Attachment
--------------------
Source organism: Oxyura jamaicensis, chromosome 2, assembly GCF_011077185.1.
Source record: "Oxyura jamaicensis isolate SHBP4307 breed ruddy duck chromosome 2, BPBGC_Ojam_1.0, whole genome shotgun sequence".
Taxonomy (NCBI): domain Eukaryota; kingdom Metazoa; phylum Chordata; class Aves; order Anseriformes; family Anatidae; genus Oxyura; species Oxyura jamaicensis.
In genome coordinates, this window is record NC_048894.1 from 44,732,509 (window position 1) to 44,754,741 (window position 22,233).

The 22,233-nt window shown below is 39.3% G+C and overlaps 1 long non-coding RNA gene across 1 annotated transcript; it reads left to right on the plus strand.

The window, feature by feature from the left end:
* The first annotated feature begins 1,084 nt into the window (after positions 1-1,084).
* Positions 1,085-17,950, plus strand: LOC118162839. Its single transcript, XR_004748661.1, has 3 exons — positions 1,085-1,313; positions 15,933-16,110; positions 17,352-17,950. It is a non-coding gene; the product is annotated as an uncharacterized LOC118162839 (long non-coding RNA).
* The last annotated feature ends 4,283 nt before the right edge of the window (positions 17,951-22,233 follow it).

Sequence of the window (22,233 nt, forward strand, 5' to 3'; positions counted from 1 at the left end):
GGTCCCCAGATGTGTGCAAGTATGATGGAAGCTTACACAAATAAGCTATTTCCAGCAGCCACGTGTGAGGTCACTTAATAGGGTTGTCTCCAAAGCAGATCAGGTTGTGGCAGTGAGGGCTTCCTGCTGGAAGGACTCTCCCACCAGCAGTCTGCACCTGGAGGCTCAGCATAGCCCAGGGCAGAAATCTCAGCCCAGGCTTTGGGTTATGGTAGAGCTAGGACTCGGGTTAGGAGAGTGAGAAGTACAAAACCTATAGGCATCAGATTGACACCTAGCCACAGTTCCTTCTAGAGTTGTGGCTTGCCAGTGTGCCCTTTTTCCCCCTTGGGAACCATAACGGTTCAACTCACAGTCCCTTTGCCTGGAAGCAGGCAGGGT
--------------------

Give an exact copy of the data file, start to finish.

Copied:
Source organism: Oxyura jamaicensis, chromosome 2, assembly GCF_011077185.1.
Source record: "Oxyura jamaicensis isolate SHBP4307 breed ruddy duck chromosome 2, BPBGC_Ojam_1.0, whole genome shotgun sequence".
Taxonomy (NCBI): domain Eukaryota; kingdom Metazoa; phylum Chordata; class Aves; order Anseriformes; family Anatidae; genus Oxyura; species Oxyura jamaicensis.
In genome coordinates, this window is record NC_048894.1 from 44,732,509 (window position 1) to 44,754,741 (window position 22,233).

The 22,233-nt window shown below is 39.3% G+C and overlaps 1 long non-coding RNA gene across 1 annotated transcript; it reads left to right on the plus strand.

The window, feature by feature from the left end:
* The first annotated feature begins 1,084 nt into the window (after positions 1-1,084).
* Positions 1,085-17,950, plus strand: LOC118162839. Its single transcript, XR_004748661.1, has 3 exons — positions 1,085-1,313; positions 15,933-16,110; positions 17,352-17,950. It is a non-coding gene; the product is annotated as an uncharacterized LOC118162839 (long non-coding RNA).
* The last annotated feature ends 4,283 nt before the right edge of the window (positions 17,951-22,233 follow it).

Sequence of the window (22,233 nt, forward strand, 5' to 3'; positions counted from 1 at the left end):
GGTCCCCAGATGTGTGCAAGTATGATGGAAGCTTACACAAATAAGCTATTTCCAGCAGCCACGTGTGAGGTCACTTAATAGGGTTGTCTCCAAAGCAGATCAGGTTGTGGCAGTGAGGGCTTCCTGCTGGAAGGACTCTCCCACCAGCAGTCTGCACCTGGAGGCTCAGCATAGCCCAGGGCAGAAATCTCAGCCCAGGCTTTGGGTTATGGTAGAGCTAGGACTCGGGTTAGGAGAGTGAGAAGTACAAAACCTATAGGCATCAGATTGACACCTAGCCACAGTTCCTTCTAGAGTTGTGGCTTGCCAGTGTGCCCTTTTTCCCCCTTGGGAACCATAACGGTTCAACTCACAGTCCCTTTGCCTGGAAGCAGGCAGGGT